The keyboard itself is excellent, with a tactile feel to each keystroke that’s rarely experienced outside of a Lenovo ThinkPad. Despite the fact that Andy isn’t a fan of the somewhat flat design of Sony keyboards, it doesn’t bother me in the slightest, which highlights the fact that input devices are a very personal thing. There’s a good degree of travel on each key and a solid break, which springs your fingers back, ready for the next keystroke. The layout is also great with the Ctrl key in the bottom left where it should be – ideal for keyboard shortcuts. Also, the Tab, Caps Lock, Shift, Return and Backspace keys are all large and easy to strike.
Unfortunately the touchpad isn’t quite as much of a joy to use. Bizarrely Sony has mounted it way below the keyboard, which results in the buttons being mounted on the edge of the case, rather than on the wrist rest. I don’t have a problem with this design on Sony’s T series notebooks, because the ultra-portable form factor means that there isn’t room for proper buttons, but on the AR series there is a huge amount of room, but Sony has just decided not to use it. I suppose it stops you from inadvertently brushing the touchpad when typing, but positioning the pointing device several inches below the Spacebar doesn’t seem like the best solution to such a minor issue. The placement of the touchpad also means that you have to move your hand a long way every time you want to move the pointer – yes I know that you have the same situation with a keyboard and mouse, but a notebook is supposed to create a compact working environment.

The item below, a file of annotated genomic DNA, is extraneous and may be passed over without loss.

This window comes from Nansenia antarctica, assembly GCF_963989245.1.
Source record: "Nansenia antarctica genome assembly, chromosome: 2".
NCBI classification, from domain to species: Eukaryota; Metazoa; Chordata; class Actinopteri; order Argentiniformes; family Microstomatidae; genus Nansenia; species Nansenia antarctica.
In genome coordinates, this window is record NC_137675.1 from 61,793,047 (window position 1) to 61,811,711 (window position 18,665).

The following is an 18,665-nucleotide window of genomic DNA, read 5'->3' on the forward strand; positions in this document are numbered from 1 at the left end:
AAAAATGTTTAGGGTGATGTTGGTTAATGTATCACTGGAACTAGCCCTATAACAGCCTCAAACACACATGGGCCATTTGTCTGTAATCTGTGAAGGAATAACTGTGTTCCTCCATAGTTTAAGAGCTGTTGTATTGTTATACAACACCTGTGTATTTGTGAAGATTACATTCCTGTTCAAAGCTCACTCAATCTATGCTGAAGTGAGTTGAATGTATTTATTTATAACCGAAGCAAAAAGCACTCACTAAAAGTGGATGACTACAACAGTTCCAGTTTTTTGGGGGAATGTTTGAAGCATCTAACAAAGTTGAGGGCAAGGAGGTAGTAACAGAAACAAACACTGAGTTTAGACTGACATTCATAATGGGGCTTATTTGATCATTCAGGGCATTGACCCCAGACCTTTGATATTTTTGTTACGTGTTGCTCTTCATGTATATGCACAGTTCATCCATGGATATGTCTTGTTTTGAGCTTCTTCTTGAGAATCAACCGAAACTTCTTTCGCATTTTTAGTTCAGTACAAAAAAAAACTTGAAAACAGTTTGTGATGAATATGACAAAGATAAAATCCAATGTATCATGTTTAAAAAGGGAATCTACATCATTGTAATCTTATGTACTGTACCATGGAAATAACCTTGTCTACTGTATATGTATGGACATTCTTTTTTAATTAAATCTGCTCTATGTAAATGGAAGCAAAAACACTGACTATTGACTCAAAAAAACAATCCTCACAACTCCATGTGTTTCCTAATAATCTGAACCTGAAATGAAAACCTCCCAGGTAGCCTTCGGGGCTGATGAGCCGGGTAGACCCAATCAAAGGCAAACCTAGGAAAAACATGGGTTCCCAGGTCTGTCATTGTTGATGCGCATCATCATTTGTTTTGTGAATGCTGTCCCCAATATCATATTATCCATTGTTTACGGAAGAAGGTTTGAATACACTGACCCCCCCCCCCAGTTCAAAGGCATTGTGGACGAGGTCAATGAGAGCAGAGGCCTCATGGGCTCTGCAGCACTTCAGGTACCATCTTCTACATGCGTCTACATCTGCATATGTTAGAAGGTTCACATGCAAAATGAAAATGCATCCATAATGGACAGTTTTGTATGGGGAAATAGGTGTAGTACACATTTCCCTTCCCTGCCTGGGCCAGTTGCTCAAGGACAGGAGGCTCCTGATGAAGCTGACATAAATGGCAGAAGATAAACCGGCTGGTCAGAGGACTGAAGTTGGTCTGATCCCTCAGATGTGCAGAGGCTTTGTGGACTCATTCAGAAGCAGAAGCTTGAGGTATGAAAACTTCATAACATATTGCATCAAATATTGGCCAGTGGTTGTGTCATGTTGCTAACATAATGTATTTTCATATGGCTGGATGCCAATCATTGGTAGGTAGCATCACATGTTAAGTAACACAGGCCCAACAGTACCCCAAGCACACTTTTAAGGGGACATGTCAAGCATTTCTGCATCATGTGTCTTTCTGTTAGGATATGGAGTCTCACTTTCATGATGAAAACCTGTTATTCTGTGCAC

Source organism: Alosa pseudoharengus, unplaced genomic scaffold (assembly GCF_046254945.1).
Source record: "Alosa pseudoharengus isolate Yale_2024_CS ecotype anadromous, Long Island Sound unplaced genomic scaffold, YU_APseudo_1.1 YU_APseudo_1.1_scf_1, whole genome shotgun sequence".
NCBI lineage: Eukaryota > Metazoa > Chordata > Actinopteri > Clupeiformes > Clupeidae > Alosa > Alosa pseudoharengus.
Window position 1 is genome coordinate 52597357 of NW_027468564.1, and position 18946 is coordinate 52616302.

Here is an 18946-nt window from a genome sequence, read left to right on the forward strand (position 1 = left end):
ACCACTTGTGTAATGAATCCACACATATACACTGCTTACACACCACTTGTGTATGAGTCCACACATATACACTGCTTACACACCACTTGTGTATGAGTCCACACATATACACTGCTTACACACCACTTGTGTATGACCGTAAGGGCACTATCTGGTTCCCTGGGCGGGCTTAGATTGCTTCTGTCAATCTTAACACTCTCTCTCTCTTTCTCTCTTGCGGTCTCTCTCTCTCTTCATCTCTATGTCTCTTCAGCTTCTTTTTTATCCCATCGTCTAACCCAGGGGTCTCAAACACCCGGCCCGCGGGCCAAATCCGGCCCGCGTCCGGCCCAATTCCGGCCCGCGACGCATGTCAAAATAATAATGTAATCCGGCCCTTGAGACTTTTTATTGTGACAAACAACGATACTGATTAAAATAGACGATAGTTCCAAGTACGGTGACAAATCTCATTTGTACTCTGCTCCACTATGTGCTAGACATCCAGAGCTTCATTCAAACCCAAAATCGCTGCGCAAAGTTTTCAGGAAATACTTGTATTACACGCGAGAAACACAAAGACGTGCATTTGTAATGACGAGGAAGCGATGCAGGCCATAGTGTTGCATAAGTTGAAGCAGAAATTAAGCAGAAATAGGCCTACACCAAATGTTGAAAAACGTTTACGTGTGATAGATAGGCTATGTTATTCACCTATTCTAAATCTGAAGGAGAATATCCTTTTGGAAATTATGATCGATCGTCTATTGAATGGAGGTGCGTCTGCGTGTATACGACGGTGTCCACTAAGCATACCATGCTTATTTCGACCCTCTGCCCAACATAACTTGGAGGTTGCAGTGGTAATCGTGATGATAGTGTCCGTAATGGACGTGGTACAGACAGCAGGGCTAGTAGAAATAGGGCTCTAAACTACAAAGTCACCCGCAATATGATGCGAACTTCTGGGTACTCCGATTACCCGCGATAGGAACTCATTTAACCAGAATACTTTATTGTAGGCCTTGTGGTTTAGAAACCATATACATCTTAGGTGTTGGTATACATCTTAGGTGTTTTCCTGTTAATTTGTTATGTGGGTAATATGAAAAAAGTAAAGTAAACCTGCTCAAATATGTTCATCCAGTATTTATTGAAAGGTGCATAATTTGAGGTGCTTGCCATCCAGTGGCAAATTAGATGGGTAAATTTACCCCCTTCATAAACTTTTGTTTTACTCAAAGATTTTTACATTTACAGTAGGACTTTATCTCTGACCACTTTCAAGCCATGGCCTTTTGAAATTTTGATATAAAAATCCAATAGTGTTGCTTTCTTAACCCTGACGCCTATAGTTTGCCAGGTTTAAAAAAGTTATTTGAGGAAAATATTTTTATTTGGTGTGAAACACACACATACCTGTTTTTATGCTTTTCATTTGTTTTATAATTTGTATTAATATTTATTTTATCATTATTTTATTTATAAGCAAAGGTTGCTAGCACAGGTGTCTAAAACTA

To the left of the keyboard you’ll find two programmable soft buttons, volume controls, a mute button and an eject button for the integrated Blu-ray drive. Above the keyboard is a full array of multimedia and TV controls – Play/Pause, Stop, Skip Forward/Backward, TV Record, Channel Up/Down and a button to launch Sony’s AV shell. The latter is a little moot, considering that the AR61ZU runs Vista Ultimate, complete with Media Center.
Despite the AR61ZU looking identical to the AR11S on the outside, things are very different inside. This latest AR model is equipped with one of Intel’s new Penryn mobile chips, based on a 45nm manufacturing process. The T8300 is a dual core processor running at 2.4GHz, with 3GB of Smart Cache shared across the cores. Sony has also employed Intel’s PM965 chipset, allowing for an 800MHz front side bus, although the FSB is dynamically clockable.
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